07 Apr CS Lewis has something here…
Shortly after the end of WWII, and the use of the atomic bomb to decidedly bring the war in the Pacific to a close; noted Christian author and scholar, CS Lewis, was asked what he thought about living in “an atomic age” when it was widely assumed that the super powers of the world had the capacity to obliterate life on earth as we know it with the push of a few buttons. His response was striking and deeply faithful. Read today in the light of the fear and uncertainties surrounding the COVID-19 pandemic, it is uniquely reassuring. I’ll simply quote it in part:
“In one way we think a great deal too much of the atomic bomb. ‘How are we to live in an atomic age?’ I am tempted to reply: Why, as you would have lived in the 16th century when the plague visited London almost every year, or as you would have lived in a Viking age when raiders from Scandinavia might land & cut your throat any night; or indeed, as you are already living in an age of cancer, an age of syphilis, an age of paralysis, an age of air raids, an age of railway accidents, an age of motor accidents.’
In other words, do not let us begin by exaggerating the novelty of our situation. Believe me, you & all whom you love were already sentenced to death before the atomic bomb was invented: & quite a high percentage of us were going to die in unpleasant ways.
We had, indeed, one very great advantage over our ancestors—anaesthetics; but we have that still. It is perfectly ridiculous to go about whimpering & drawing long faces because the scientists have added one more chance of painful & premature death to a world which already bristled with such chances…in which death itself was not a chance at all, but a certainty.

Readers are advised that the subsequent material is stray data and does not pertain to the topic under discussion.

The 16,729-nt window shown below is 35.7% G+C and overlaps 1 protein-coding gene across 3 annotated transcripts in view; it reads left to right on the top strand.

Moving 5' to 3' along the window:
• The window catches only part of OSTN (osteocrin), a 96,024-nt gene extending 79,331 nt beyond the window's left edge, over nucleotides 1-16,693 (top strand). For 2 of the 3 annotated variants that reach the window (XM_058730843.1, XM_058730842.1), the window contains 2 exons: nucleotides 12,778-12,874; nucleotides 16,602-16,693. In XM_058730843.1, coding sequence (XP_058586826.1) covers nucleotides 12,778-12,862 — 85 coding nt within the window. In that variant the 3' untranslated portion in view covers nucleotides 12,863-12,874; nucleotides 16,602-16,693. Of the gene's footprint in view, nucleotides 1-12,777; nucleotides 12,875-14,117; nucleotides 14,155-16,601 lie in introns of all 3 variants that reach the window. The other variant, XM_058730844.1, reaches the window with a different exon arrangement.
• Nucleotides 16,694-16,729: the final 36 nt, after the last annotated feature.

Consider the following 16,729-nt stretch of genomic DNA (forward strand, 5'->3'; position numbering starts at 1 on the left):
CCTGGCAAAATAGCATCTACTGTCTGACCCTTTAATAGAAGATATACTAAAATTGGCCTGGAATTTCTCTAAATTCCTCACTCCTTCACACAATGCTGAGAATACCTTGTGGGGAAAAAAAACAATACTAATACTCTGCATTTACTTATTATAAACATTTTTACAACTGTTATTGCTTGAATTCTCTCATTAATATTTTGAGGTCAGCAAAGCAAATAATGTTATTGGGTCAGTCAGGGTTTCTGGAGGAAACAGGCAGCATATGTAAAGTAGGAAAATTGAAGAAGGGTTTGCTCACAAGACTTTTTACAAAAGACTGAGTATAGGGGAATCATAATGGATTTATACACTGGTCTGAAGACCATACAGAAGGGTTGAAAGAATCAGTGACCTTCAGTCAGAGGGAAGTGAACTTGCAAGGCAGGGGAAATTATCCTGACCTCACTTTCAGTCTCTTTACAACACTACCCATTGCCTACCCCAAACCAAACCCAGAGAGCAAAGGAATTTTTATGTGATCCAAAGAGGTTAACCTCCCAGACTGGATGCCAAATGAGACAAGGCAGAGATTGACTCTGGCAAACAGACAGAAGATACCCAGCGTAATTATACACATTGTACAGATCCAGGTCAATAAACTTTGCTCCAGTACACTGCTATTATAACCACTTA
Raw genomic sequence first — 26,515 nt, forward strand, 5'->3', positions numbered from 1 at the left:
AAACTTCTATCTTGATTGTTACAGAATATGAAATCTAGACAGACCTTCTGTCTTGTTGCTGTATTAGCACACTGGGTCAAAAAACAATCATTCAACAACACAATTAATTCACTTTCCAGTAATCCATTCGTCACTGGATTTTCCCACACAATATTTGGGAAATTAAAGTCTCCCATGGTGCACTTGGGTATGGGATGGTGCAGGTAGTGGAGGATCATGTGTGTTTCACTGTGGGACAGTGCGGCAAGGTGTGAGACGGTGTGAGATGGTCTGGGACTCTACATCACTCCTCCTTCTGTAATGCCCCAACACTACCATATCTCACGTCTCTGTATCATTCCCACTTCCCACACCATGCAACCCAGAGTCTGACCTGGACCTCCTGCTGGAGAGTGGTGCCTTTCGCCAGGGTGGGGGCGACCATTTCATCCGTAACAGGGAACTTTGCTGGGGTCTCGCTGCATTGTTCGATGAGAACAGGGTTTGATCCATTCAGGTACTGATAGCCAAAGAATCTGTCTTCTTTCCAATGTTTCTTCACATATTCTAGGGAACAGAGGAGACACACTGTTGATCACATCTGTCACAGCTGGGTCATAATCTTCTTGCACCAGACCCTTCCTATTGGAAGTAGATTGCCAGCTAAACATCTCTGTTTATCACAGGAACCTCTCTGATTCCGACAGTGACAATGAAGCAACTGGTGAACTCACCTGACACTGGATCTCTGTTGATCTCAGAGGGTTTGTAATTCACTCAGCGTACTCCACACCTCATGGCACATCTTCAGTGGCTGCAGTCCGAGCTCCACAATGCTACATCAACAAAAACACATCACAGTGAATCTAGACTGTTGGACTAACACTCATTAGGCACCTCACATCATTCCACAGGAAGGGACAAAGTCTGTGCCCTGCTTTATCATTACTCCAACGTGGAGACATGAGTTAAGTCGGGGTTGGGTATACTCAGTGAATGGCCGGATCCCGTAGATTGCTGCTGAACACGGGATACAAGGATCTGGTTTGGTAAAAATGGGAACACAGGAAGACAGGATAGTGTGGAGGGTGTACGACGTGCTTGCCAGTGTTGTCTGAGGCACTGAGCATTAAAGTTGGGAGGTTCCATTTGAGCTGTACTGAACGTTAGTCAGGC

This is the first point to be made; & the first action to be taken is to pull ourselves together. If we are all going to be destroyed by an atomic bomb, let that bomb when it comes find us doing sensible & human things—praying, working, teaching, reading, listening to music, bathing the children, playing tennis, chatting to our friends over a pint & a game of darts—not huddled together like frightened sheep thinking about bombs. They may break our bodies (a microbe can do that) but they need not dominate our minds.”
C.S. Lewis — “On Living in an Atomic Age” (1948) in Present Concerns: Journalistic Essays